Analysis of the criteria of originality in projective methods in the study of talented and gifted individuals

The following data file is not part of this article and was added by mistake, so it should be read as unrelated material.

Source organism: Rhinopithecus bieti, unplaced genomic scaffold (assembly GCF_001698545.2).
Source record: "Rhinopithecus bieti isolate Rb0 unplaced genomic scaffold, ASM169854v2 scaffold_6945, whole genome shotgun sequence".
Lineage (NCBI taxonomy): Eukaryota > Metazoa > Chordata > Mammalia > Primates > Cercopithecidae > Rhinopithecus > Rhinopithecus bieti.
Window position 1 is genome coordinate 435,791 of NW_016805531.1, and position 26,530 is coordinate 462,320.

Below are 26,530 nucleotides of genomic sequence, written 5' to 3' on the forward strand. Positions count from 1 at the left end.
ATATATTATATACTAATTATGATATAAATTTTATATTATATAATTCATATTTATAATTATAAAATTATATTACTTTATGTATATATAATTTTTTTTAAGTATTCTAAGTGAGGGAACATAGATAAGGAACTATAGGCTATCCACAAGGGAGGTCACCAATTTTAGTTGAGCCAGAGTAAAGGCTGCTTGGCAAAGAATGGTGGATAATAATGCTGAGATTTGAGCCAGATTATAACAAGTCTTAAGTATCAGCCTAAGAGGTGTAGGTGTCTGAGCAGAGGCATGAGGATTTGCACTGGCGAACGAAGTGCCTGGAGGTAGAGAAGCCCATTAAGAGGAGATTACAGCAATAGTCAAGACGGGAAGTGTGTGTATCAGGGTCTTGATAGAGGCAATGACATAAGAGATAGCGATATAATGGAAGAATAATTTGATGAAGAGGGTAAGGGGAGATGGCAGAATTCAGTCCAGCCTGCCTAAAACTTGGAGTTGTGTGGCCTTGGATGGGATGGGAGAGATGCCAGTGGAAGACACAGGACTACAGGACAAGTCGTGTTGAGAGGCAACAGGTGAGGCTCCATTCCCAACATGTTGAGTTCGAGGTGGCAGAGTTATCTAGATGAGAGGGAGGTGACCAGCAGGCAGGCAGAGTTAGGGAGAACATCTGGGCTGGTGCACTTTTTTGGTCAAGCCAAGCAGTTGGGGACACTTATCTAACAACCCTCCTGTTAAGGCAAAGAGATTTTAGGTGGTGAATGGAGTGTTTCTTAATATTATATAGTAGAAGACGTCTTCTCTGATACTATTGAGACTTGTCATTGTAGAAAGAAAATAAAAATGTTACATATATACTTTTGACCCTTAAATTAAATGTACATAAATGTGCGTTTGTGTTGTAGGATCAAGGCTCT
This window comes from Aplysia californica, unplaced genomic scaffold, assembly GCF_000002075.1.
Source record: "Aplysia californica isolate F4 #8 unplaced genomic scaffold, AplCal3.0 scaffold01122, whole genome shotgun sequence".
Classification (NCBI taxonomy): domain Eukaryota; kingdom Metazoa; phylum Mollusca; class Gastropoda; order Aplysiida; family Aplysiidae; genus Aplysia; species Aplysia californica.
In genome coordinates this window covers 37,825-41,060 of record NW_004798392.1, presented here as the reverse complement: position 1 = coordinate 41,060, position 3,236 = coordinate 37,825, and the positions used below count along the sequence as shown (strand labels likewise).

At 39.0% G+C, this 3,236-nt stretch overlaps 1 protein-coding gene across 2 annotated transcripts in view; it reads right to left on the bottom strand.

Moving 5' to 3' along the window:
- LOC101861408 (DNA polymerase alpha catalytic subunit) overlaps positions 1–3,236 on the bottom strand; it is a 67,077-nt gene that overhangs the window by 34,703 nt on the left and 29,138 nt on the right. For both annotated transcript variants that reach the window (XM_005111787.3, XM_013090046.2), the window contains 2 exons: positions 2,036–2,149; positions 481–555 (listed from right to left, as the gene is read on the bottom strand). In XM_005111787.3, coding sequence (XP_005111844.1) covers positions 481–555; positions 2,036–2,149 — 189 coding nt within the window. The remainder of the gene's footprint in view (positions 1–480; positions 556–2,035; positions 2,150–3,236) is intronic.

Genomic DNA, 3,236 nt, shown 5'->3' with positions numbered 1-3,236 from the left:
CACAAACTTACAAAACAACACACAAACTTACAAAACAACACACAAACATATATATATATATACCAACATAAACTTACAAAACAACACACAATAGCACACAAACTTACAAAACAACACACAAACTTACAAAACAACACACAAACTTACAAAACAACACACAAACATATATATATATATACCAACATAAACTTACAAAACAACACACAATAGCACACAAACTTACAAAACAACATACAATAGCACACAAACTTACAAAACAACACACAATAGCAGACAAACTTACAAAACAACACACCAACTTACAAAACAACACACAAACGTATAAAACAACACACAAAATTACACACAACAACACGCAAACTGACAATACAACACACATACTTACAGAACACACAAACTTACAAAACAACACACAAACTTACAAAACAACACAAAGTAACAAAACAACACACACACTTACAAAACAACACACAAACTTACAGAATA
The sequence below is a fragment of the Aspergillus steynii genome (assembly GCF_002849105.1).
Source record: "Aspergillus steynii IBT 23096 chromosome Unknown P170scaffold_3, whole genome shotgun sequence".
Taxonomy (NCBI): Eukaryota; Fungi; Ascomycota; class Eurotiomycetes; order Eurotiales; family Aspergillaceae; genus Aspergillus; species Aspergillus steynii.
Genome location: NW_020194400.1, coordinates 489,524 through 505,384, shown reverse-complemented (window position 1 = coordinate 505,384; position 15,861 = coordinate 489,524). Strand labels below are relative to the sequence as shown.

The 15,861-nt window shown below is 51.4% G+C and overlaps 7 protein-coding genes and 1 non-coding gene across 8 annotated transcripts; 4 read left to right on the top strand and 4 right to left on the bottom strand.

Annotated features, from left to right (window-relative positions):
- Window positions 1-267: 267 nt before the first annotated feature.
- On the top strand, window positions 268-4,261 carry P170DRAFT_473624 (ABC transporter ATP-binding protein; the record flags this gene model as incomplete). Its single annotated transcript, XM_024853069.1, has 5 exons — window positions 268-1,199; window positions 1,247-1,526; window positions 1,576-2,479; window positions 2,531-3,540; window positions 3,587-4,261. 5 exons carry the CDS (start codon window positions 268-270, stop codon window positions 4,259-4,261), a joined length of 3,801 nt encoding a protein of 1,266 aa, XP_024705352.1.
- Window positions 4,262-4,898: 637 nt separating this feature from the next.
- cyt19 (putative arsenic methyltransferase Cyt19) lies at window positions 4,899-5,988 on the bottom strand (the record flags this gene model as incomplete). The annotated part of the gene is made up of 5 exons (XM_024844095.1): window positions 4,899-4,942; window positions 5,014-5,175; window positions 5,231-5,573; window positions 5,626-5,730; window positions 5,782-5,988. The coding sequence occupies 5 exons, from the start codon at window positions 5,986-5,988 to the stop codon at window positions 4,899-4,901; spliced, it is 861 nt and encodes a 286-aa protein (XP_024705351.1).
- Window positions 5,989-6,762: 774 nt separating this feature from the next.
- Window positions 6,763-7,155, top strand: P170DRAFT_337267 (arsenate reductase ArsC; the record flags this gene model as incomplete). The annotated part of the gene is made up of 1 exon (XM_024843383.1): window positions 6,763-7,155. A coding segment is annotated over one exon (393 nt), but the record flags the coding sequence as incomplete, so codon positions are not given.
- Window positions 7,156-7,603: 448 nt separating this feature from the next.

AbstractAnalysis of the criteria of originality in projective methods in the study of talented and gifted individuals. The study analyses the criterion of originality in projective diagnostic tests used for the assessment of creative and gifted persons. For the analysis, the tests of Torrance, Gilford, Wartegg, and the methodology of "Pictogram" were utilized. The concept of originality is assessed in all these projective methods. This concept, according to J. Gilford, is strongly related to the creativity of a person. The originality, according to the scientist, is the capability to find the non-standard solutions, which are different from most answers for the particular test task. Thus, this parameter is related to the capability to create the new ideas based on the standard stimuli, which is the basis of creativity. However, the true originality, as the ability to produce a new product, cannot be measured within the testing procedure. Thus, J. Gilford created the criterion of originality of projective tests as a statistical parameter. For different tests, the frequency of the solution, needed for describing it as original, can be different. Precisely, in Torrance’s test, the answer is considered original if it occurs in less than 5% of answers. In Gilford's test, the original solution was shown to be presented in less than then 2.5% cases. For the "Pictogram" methodology, the original answer occurs in less than 2%, and in Wartegg’s test – in less than 1%. When analysing the concept of originality, it is also necessary to ensure the adequacy of the proposed solution is also evaluated. A tested person can propose the answer to the test task that ignores the instruction or the essential characteristics of stimuli. In this case, such a variant of the solution of the problem will be original, as it occurs rarely. However, this solution does not appear to be adequate and it might not be related to the creativity of a person. Hence, original but adequate answers should be applied as indicators of the true creativity. Thus, the criterion of originality is a statistical one. To evaluate the originality of the answer, a researcher assesses the frequency of a particular result in the entire assessed group. This criterion in the significant way depends on the cultural code of the person as well as on the sample of the study. The same solution can be considered as original for one sample and standard, normative for another one. On the other hand, creativity of a person not always can be controlled and applied consciously. The creative process is frequently spontaneous. Therefore, the absence of the original solutions in the results of proactive tests does not necessarily mean the absence of creativity in a particular person. In such a rank, the criterion of originality can serve as an indicator of a non-standard process of thinking of an individual. However, the assessment of creativity and giftedness requires a comprehensive and individual approach.
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